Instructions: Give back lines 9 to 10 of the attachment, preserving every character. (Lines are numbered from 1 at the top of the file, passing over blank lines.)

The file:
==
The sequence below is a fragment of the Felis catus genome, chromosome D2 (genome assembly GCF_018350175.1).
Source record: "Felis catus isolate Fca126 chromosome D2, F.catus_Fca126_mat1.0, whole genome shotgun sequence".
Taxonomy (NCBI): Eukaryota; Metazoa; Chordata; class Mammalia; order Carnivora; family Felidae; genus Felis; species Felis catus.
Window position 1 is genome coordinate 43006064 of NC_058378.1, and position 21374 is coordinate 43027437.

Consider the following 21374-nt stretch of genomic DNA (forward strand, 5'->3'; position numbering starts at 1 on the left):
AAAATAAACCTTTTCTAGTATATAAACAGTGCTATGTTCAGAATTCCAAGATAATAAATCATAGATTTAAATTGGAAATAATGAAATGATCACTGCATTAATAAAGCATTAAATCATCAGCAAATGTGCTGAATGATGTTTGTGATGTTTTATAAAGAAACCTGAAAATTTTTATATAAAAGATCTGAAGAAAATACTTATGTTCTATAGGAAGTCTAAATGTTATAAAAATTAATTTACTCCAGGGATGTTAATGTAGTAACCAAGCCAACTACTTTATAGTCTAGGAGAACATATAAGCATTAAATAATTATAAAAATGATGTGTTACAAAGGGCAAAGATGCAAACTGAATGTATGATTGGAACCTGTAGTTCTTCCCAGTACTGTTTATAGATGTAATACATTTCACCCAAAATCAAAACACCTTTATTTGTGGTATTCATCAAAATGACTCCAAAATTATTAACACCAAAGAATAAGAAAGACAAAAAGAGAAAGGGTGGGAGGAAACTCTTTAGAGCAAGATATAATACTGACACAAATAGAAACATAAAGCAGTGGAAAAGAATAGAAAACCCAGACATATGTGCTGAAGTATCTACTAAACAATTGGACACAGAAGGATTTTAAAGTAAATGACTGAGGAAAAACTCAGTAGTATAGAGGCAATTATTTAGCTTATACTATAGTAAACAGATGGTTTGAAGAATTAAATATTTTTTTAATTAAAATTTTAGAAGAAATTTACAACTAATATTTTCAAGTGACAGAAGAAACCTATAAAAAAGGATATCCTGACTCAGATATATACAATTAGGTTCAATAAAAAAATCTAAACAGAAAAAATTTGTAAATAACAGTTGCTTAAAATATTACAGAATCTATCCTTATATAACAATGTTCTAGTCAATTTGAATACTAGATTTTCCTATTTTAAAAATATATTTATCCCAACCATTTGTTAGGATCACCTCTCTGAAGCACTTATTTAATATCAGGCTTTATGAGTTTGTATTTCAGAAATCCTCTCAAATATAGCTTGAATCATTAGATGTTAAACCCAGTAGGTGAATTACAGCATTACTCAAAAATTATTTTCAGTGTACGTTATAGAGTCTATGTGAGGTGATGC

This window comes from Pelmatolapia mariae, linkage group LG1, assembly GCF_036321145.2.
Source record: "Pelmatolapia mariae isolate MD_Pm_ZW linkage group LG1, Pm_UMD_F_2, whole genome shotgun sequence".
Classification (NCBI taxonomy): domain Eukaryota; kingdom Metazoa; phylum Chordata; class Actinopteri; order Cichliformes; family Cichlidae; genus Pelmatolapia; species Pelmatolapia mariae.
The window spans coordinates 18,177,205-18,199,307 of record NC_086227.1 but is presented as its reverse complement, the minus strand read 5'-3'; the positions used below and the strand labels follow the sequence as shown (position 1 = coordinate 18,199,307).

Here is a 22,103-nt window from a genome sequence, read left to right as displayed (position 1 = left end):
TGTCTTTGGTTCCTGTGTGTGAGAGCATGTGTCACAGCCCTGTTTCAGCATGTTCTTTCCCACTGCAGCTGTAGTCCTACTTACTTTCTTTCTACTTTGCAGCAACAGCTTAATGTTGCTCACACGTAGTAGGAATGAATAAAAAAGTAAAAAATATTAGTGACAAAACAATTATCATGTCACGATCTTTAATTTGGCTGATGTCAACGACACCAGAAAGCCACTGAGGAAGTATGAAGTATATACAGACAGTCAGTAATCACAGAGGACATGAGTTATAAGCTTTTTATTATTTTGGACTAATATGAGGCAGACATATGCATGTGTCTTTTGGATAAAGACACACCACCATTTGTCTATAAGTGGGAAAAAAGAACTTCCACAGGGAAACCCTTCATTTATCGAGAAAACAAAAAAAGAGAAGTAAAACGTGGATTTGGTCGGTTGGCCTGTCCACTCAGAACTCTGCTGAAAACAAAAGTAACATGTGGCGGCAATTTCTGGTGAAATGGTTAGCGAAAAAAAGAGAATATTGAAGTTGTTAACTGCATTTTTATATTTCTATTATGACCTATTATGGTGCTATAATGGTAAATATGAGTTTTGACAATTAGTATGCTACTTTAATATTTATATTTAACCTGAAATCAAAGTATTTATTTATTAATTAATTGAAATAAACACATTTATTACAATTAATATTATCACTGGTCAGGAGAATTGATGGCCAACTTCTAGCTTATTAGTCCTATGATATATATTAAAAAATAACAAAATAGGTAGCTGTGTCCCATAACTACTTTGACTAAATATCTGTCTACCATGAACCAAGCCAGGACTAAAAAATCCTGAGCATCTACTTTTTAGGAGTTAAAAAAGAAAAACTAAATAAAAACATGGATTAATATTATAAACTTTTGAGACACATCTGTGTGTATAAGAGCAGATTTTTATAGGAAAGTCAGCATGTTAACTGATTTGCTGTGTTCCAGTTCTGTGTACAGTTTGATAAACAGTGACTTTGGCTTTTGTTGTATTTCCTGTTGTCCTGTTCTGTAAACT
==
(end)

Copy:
Classification (NCBI taxonomy): domain Eukaryota; kingdom Metazoa; phylum Chordata; class Actinopteri; order Cichliformes; family Cichlidae; genus Pelmatolapia; species Pelmatolapia mariae.
The window spans coordinates 18,177,205-18,199,307 of record NC_086227.1 but is presented as its reverse complement, the minus strand read 5'-3'; the positions used below and the strand labels follow the sequence as shown (position 1 = coordinate 18,199,307).